That’s why we understand that a training course can’t be a 'one size fits all' solution. We do everything we can to help you find a course that best suits your circumstances. It’s this flexibility that appeals to so many of our students - the ability to learn at your own pace while honouring family and work commitments. You can even start your training online!

Whether you want a complete change of career, some useful new skills, or an opportunity to top up the knowledge you already have, we're sure to have a suitable course for you. Access Training can take you from beginner to qualified worker, giving you all the skills necessary to get hired. If you aren’t ready to give up your current career, you can complete the course part-time and work while you learn.

 

Regardless of your age, sex, race or skill level, everyone on our courses is greeted with a warm welcome.

Call Access Training on 0800 345 7492 to discuss your goals with one of our friendly course advisors.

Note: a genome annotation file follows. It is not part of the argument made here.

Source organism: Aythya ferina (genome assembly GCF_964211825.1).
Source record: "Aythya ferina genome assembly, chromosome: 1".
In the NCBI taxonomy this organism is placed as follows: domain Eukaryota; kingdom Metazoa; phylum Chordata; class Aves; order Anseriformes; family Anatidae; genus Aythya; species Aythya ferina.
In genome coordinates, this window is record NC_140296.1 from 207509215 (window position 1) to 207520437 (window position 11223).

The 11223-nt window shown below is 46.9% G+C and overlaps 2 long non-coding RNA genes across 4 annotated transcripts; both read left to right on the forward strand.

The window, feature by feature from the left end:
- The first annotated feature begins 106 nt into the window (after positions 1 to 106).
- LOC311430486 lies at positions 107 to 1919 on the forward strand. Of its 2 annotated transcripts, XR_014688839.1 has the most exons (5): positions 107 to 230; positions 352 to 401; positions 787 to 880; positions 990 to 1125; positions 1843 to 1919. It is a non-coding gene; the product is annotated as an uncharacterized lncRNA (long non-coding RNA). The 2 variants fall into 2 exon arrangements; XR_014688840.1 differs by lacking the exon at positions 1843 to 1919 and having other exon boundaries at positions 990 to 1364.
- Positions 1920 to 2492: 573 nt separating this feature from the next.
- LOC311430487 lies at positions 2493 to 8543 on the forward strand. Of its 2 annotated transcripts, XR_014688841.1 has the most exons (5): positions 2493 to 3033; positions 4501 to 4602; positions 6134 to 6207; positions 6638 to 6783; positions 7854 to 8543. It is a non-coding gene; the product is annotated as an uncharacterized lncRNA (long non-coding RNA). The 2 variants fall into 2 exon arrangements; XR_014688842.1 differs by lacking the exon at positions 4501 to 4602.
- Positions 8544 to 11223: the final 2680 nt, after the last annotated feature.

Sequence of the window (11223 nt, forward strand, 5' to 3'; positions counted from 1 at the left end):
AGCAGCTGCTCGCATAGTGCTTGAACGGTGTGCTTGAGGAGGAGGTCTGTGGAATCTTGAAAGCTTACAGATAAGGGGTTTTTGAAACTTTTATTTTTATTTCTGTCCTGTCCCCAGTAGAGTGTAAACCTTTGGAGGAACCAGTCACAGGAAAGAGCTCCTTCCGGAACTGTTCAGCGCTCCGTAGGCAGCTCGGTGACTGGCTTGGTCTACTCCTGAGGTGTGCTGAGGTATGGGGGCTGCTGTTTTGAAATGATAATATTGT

Browse Our Trade Courses >

 
Today - the 8th of March, 2016 - is International Women's Day. This annual event began more than 100 years ago, and every March it serves as a great opportunity to celebrate the amazing achievements of women all over the world.

However, IWD is also an opportunity to highlight the many areas where gender equality still hasn't been achieved, and regrettably, our own field is a prime example. Female workers are still astoundingly rare in the construction and trade industries; according to this article from last year, women account for just 11% of the UK construction industry's total workforce, and only 1% of those women actually work on construction sites. Women are similarly under-represented in trades such as plumbing and electrical work, and while the ratios are beginning to shift,  it's clear that there's still a long way to go.

So how can we encourage more people to learn a trade and join these male-dominated industries? First of all, people need to change their attitudes towards tradeswomen, and that applies both to the general public and to representatives of the trades in question. A couple of years ago, the Telegraph ran an article suggesting that roughly one-third of the UK population would be "suspicious" of a female electrician, and countless tradeswomen have shared their stories of the sexist remarks that come their way . Here's one example from Hattie Hassan, founder of Stopcocks Women Plumbers (originally reported on Sky News in 2014):